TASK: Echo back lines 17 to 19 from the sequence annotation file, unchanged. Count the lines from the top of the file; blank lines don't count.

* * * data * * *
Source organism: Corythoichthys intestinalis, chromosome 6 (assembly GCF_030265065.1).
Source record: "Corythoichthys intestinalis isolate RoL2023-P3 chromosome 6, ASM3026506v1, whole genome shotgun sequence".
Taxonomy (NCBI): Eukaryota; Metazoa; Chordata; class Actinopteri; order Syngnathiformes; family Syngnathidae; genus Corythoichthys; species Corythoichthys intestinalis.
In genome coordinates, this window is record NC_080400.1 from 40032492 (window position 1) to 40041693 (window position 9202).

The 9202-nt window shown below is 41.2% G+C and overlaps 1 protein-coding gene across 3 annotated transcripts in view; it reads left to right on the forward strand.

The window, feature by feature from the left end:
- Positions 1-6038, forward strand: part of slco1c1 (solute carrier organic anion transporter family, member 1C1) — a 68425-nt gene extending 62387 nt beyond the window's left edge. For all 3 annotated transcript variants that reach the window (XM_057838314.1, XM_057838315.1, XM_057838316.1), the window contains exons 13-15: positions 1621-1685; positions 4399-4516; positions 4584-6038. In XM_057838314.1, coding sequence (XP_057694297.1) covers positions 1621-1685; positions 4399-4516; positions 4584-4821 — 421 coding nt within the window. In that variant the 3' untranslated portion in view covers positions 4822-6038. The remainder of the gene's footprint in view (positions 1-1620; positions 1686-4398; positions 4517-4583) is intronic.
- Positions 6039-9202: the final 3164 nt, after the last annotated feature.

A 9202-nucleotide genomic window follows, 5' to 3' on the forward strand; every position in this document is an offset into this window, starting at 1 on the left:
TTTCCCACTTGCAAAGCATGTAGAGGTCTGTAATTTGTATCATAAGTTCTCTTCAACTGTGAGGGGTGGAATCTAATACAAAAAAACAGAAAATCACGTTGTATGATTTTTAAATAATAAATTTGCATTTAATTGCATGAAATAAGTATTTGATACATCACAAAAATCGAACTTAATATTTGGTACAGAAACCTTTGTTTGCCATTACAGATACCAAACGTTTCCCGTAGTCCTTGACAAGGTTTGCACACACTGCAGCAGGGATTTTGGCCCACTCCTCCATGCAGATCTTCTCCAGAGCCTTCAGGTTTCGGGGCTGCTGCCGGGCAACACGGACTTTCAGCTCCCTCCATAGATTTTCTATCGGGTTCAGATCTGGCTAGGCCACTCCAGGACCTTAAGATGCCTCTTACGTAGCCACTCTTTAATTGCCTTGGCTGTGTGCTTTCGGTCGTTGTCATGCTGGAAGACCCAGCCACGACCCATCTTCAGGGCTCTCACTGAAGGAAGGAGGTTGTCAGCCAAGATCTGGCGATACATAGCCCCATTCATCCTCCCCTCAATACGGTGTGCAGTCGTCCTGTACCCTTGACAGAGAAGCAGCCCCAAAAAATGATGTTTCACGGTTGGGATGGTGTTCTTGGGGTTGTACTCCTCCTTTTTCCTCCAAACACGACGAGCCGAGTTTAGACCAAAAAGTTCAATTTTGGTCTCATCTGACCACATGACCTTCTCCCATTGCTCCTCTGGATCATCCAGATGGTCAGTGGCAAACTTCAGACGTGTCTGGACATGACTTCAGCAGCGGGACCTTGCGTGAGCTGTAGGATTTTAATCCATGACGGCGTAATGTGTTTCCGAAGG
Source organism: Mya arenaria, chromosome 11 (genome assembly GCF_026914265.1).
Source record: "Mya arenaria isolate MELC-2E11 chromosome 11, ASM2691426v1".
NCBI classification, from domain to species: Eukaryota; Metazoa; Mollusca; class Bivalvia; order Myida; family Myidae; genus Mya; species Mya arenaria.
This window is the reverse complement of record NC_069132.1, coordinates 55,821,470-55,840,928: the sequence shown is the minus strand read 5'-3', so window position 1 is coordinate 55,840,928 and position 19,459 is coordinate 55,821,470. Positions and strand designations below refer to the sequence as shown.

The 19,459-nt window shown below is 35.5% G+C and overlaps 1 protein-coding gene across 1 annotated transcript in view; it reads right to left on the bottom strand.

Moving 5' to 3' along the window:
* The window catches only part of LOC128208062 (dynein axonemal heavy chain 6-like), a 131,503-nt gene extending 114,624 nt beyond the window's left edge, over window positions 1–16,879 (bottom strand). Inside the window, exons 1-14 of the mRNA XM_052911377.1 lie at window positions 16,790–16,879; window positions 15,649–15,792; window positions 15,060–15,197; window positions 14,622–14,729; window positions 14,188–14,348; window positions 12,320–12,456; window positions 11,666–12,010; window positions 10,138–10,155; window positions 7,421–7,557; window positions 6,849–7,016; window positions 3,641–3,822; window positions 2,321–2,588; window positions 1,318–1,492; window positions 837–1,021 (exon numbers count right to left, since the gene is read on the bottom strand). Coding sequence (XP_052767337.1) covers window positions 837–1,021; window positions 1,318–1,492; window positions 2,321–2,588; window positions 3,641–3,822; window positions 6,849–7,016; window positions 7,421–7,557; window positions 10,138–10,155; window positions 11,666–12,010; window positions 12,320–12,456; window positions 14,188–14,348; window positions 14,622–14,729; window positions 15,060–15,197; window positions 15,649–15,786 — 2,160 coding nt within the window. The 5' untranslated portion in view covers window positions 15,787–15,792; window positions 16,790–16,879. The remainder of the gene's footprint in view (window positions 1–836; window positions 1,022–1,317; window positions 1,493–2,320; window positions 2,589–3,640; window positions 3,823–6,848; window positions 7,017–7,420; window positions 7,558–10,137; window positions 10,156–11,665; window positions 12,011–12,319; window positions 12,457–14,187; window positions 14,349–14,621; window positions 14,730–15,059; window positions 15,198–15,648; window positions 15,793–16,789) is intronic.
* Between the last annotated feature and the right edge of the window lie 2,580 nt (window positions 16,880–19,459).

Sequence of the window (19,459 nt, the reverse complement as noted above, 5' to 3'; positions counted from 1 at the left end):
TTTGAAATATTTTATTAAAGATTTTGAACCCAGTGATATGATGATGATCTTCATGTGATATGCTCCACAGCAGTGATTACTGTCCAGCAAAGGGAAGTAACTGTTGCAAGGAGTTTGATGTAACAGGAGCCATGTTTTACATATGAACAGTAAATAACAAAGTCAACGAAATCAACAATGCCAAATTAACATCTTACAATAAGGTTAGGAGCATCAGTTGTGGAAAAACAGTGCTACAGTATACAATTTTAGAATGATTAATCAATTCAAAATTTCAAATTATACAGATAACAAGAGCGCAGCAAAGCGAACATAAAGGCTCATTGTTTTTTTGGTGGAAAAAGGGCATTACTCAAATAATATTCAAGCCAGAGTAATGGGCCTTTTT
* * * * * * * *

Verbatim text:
* The window catches only part of LOC128208062 (dynein axonemal heavy chain 6-like), a 131,503-nt gene extending 114,624 nt beyond the window's left edge, over window positions 1–16,879 (bottom strand). Inside the window, exons 1-14 of the mRNA XM_052911377.1 lie at window positions 16,790–16,879; window positions 15,649–15,792; window positions 15,060–15,197; window positions 14,622–14,729; window positions 14,188–14,348; window positions 12,320–12,456; window positions 11,666–12,010; window positions 10,138–10,155; window positions 7,421–7,557; window positions 6,849–7,016; window positions 3,641–3,822; window positions 2,321–2,588; window positions 1,318–1,492; window positions 837–1,021 (exon numbers count right to left, since the gene is read on the bottom strand). Coding sequence (XP_052767337.1) covers window positions 837–1,021; window positions 1,318–1,492; window positions 2,321–2,588; window positions 3,641–3,822; window positions 6,849–7,016; window positions 7,421–7,557; window positions 10,138–10,155; window positions 11,666–12,010; window positions 12,320–12,456; window positions 14,188–14,348; window positions 14,622–14,729; window positions 15,060–15,197; window positions 15,649–15,786 — 2,160 coding nt within the window. The 5' untranslated portion in view covers window positions 15,787–15,792; window positions 16,790–16,879. The remainder of the gene's footprint in view (window positions 1–836; window positions 1,022–1,317; window positions 1,493–2,320; window positions 2,589–3,640; window positions 3,823–6,848; window positions 7,017–7,420; window positions 7,558–10,137; window positions 10,156–11,665; window positions 12,011–12,319; window positions 12,457–14,187; window positions 14,349–14,621; window positions 14,730–15,059; window positions 15,198–15,648; window positions 15,793–16,789) is intronic.
* Between the last annotated feature and the right edge of the window lie 2,580 nt (window positions 16,880–19,459).

Sequence of the window (19,459 nt, the reverse complement as noted above, 5' to 3'; positions counted from 1 at the left end):